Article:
Two Nigerian Niger Delta communities are suing oil big-wig Shell and asking for compensation for oil spills on their land. It is the second in five years that Shell will be sued to court.
One of the two communities involved is the Ogale community with a population of 40,000. In an area where most people derive their livelihood from fishing, oil spills have deprived the people of their livelihood as well as clean water.
The Bille community is the other party to the case and they claim that Shell should be held liable for the spills caused by the vandalisation of pipelines primarily because Shell did not properly secure its pipelines.
The law firm Leigh Day is handling the case to determine if the claimants can indeed institute proceedings against Shell.
A report by the United Nations Environmental Programme (UNEP) in 2011 suggested a clean up after it was discovered that the water in both communities were contaminated with oil by products. Despite the recommendation and subsequent agreement by Shell, there have been no efforts to clean up the area.
Leigh Day said in a statement, “It is scandalous that four years after the UNEP Report, Shell is yet to clean up its oil in either Ogale or Bille. Our client’s patience has now run out and we intend to force Shell to act since it is clear they have no intention of doing so on their own.”
A spokesperson for the Shell Petroleum Development Company of Nigeria (SPDC), Olugbenga Odugbesan, said in a statement: “We are at an early stage of reviewing the claims made by the Bille and Ogale communities. Both Bille and Ogale are areas heavily impacted by crude oil theft, pipeline sabotage and illegal refining which remain the main sources of pollution across the Niger Delta. Ogale is in Ogoniland and it is important to note that SPDC has produced no oil or gas in Ogoniland since 1993. Access to the area has been limited following a rise in violence, threats to staff and attacks on facilities.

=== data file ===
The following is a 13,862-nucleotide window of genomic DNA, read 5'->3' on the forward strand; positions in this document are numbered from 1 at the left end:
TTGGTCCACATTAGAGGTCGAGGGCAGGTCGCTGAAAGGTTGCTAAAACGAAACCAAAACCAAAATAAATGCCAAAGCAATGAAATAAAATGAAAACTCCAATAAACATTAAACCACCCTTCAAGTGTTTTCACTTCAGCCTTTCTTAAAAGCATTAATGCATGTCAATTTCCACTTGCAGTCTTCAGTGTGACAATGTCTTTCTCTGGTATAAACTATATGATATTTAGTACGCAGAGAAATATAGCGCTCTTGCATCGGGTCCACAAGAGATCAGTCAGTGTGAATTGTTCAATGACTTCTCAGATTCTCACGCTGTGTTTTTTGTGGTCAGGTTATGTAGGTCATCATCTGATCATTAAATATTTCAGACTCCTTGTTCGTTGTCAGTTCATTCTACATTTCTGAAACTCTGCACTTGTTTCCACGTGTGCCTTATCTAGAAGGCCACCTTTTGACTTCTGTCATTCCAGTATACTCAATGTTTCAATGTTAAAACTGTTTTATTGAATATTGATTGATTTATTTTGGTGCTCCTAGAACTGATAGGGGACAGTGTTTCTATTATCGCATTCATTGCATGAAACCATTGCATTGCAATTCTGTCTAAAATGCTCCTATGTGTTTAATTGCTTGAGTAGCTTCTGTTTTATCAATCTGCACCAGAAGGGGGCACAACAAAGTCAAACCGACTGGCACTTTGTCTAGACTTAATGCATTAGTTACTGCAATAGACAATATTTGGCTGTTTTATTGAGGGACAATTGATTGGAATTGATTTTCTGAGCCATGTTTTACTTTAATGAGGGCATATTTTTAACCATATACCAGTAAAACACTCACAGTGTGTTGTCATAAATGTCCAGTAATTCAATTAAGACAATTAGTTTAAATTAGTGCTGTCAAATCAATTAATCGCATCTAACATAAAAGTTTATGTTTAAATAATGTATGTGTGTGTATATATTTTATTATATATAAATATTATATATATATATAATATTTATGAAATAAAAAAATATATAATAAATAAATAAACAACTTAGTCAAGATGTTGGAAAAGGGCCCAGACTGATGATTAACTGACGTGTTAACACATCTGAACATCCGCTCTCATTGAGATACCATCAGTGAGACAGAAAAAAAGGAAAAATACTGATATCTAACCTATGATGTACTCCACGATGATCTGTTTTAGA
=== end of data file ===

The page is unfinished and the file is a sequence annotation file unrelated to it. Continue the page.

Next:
“The Bille and Ogale communities have chosen to bring these claims in the UK instead of in Nigeria, whose laws govern our operations. It is our intention to contest the jurisdiction of the English court over these claims. We believe that allegations concerning Nigerian plaintiffs in dispute with a Nigerian company, over issues which took place within Nigeria, should be heard in Nigeria.”
“Furthermore, Ogoniland is the area covered by the United Nations Environment Programme’s Environmental Assessment (‘the UNEP report’) of 2011. UNEP presented its recommendations as an opportunity to bring a culture of multi-stakeholder cooperation to Ogoniland, a process in which SPDC has been involved. SPDC has also initiated action to address all the recommendations directed to it in the UNEP report as operator of the SPDC Joint Venture. In mid-2015 SPDC JV, along with the government, UNEP and representatives of the Ogoni community, agreed to an 18-month roadmap to fast-track the environmental clean-up and remediation of Ogoniland which includes a governance framework.
“These steps have been widely lauded across civil society in Nigeria and have been welcomed by members of the Ogoni community itself. Asking the English court to intervene and order remediation activity covering the same ground as the UNEP implementation plan is a direct challenge to the internal political acts and decisions of the Nigerian State, and its sovereign right to determine, within its own territory, the appropriate future path for the Ogoni community.”